Common mistakes romance language speakers make in English

most common mistakes romance language speakers make in English

 Common mistakes romance language speakers make in English

The most common mistakes that speakers of the romance languages make are possibly more familiar to me (as an ex-TEFL teacher in Spain) than other people. Spending a year and a half teaching in Barcelona taught me a lot about Latin-rooted languages and how they are structured. Simply by listening to the way people spoke made me realize that Latin speakers all make very similar mistakes when speaking in English.

One obvious difference between English and romance languages is the grammar genders, but this is more of an issue for English speakers attempting to learn romance languages. In my experience, Spaniards are not very forgiving when it comes to mixing up the “gender” of an inanimate object!

Although I moved on from TEFL teaching after a year and a half to find a new job, the mistakes made by romance speakers when they speak in English have really helped me in my learning of Spanish and Catalan. This knowledge has also opened the door to the other romance languages too, as they share such similar structures. And, of course, they have given me some laughs over the years too.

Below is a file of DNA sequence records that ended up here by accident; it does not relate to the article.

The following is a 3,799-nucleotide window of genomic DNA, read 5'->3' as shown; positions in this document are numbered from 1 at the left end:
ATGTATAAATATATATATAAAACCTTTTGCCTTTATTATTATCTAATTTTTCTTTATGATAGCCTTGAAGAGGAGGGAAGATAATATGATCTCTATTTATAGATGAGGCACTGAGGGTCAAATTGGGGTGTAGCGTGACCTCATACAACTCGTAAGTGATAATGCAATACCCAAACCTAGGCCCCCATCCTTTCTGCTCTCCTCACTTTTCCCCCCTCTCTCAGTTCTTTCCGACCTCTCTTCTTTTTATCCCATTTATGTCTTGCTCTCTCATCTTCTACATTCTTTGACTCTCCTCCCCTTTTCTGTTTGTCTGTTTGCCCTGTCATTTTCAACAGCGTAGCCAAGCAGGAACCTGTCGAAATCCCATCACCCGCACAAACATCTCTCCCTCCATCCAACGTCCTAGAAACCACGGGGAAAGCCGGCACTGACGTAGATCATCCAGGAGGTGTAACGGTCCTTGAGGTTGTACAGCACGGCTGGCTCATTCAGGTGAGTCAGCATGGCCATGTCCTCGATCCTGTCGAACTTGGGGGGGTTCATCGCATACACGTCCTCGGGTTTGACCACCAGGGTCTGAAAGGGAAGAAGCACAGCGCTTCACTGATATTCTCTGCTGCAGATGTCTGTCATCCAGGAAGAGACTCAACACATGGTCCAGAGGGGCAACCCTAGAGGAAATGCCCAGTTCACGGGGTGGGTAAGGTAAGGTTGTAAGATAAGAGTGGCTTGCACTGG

If you’re a native romance language speaker and you do not make any of the errors in the list below, then you must be a super human language learning machine…or a total fibber!

Common mistakes romance language speakers make in English

 Mixing -ed and –ing: I am so boring!

The rule is –ed is usually a temporary state. Being bored will not last forever, but being boring is less curable.

A film, a book or an activity can be interesting or boring, even if this is just an opinion. Being influenced by the entertainment value of the book or film, you become interested or bored.

Incorrect // Correct

I am so boring // I am so bored

This book is very interested // This book is very interesting

I am concentrated //  I am concentrating

 Distinguishing between countable and uncountable nouns

News, as a word, is especially misleading. It ends in an “s”, which of course looks like a plural – but it’s not. Well, some would argue that it is, but to keep things clear, let’s say that it’s not. News is an uncountable concept that needs to be split up into pieces if you want to insist on making it countable… like cheese. E.g. I’ve got a bit of news.

Incorrect // Correct

A candy // A piece of candy

I have a new // I have some news   

Give an advice // Give (some) advice   OR Give a piece of advice

Common mistakes in English

 Missing out prepositions: Listen me!

The majority of English verbs don’t need a “to” between them and the pronoun. However, there are some tricky exceptions. Here are the most commonly misused examples.

Incorrect // Correct

Explain me // Explain to me

Say me // Say to me

Listen me // Listen to me

 Using “how” for everything

Whether it be cómo, comment, como, come, cum or any of the other Latin variations, how is a very useful word in romance languages. In English how is not as handy.